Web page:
Interest rates: plus ça change

Current market pricing implies a lift off in early 2017 for UK interest rates; more than six months after the Fed.

In contrast, the view of the research team at JM Finn & Co concurs with Global Macro Strategist, Neil MacKinnon of VTB Capital, who still feels that the Fed may try to sneak in a Q4 2015 hike, should any amelioration in Chinese data allow it. At present, market pricing from the bond futures curves also implies that the Fed may have hiked twice before the UK’s MPC even acts. 

In my view, increasing signs of reflation and strength in the UK housing recovery make this scenario look a tad extreme. This view incorporates a theory that was debunked some eighteen months ago, namely that it would be self-defeating to hike rates ahead of the Fed, given that this might cause a bout of currency appreciation, stifling inflation in the process.

I think the increased likelihood of reflation within the UK, still leaves the door open for Governor Carney to act in February 2016, ahead of current market indications, should local conditions mitigate it. Do note that faced with a zero interest rate policy and in direct contrast to the US, the UK’s domestic reflation story is feeding through into rising unit labour costs and a tightening labour market feeding into rising pay. Frankly it looks pretty debatable from here that any UK hike would create that great an appreciation in the currency, given that it would be coupled with a concomitant commitment to a shallow path in rates.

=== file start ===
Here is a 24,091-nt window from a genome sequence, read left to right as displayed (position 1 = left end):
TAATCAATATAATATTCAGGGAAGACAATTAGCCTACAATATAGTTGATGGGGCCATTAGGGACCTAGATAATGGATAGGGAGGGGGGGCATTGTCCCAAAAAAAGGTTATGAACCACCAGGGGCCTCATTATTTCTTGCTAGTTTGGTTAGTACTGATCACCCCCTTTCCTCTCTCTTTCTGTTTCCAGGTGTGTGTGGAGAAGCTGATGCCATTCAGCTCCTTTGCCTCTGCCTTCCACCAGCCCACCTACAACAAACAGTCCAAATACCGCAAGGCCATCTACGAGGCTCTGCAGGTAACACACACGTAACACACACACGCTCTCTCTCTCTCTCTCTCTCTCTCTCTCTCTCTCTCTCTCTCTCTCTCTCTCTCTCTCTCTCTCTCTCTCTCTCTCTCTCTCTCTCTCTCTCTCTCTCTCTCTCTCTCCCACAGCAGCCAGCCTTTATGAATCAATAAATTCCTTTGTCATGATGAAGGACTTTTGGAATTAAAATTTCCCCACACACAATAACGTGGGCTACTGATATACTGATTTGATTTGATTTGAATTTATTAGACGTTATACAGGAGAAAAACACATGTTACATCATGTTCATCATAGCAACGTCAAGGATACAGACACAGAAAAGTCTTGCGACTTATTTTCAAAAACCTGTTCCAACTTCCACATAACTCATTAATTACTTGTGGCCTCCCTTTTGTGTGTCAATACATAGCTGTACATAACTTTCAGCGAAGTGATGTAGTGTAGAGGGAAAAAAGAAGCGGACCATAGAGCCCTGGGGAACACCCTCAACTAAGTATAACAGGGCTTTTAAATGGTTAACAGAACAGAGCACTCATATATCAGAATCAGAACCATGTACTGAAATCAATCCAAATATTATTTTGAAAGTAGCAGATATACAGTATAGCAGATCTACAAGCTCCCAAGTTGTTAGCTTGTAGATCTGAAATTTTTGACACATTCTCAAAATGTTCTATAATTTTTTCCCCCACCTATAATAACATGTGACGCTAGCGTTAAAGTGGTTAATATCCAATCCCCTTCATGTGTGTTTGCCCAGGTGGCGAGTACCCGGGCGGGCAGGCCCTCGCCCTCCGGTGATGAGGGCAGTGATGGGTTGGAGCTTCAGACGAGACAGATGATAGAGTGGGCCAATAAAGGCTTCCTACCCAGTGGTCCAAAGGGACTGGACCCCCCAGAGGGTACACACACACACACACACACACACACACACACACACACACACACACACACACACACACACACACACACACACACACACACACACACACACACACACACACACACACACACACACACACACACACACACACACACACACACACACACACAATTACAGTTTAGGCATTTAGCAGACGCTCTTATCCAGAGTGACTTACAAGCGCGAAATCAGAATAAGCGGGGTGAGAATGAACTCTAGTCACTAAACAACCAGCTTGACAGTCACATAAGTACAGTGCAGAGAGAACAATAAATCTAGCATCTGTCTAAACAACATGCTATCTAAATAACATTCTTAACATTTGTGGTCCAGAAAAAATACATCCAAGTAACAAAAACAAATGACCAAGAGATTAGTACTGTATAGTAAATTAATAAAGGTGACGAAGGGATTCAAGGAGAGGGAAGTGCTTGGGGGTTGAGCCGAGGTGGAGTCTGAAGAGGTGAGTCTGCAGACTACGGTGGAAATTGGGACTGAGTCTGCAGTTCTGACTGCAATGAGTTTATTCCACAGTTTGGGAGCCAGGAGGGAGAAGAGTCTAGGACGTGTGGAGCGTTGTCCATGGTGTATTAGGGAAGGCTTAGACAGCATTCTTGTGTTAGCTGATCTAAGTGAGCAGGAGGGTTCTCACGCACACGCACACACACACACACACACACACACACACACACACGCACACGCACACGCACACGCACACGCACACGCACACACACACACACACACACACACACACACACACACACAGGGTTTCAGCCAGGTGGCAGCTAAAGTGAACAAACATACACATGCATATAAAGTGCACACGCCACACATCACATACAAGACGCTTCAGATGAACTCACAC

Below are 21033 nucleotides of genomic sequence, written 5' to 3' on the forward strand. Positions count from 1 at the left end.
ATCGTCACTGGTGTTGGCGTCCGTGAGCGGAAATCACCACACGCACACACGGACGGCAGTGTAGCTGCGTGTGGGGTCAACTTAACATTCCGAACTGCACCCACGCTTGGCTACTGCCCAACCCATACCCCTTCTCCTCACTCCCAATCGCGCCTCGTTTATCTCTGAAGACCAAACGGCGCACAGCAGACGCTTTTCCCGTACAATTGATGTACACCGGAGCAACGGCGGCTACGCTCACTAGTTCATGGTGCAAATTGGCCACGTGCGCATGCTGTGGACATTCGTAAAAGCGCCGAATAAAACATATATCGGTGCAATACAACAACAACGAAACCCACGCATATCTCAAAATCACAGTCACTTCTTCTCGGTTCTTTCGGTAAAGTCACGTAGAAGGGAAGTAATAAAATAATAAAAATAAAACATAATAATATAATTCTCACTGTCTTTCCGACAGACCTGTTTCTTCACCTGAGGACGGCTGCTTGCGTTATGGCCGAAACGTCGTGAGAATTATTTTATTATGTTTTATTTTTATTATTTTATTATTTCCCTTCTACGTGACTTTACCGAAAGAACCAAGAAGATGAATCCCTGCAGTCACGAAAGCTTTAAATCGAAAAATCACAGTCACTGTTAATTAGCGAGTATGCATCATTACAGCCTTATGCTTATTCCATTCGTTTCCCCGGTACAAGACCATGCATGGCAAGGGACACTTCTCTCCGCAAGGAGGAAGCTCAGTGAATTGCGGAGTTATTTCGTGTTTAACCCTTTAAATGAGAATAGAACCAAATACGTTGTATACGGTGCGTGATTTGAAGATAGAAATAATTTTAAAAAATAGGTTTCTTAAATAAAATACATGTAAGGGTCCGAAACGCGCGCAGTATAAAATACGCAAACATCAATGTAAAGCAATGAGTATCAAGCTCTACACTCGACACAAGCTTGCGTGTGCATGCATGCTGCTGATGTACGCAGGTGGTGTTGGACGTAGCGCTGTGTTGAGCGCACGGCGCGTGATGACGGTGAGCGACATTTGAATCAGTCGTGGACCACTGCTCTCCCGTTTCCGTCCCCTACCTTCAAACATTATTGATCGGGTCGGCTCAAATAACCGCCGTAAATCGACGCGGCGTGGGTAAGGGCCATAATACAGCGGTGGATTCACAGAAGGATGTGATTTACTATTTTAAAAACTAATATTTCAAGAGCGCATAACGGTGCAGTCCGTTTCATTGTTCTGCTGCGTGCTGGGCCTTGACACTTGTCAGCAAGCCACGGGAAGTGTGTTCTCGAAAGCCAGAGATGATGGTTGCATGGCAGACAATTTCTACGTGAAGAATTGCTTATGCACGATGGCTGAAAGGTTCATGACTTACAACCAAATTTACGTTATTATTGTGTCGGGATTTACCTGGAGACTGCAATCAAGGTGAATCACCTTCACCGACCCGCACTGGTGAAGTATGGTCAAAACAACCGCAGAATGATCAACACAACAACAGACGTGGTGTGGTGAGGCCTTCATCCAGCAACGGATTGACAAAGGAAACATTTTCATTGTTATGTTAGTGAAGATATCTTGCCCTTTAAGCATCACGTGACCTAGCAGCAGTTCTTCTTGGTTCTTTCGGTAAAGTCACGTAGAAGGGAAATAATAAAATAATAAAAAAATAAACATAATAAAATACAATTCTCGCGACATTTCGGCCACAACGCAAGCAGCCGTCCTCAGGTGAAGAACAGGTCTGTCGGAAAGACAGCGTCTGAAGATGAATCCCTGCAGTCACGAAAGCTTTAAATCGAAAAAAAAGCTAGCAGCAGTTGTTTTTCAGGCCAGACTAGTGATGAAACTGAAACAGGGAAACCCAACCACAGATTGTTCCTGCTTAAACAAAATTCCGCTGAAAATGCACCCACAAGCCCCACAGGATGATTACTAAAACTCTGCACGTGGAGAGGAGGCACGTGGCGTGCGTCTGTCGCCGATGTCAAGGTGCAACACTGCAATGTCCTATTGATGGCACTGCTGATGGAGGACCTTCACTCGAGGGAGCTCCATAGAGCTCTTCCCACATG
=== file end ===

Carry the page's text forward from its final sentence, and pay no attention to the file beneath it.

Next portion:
We have been here before eighteen months ago, with the UK seen as an increasingly early easer within Europe, and I reiterate that local conditions and increasing UK reflation, as seen in the pick-up in UK grocery conditions, may put pressure on the MPC to hike again, irrespective of any timidity from the Fed. At the very least, I think that this debate will open up again in policy circles.

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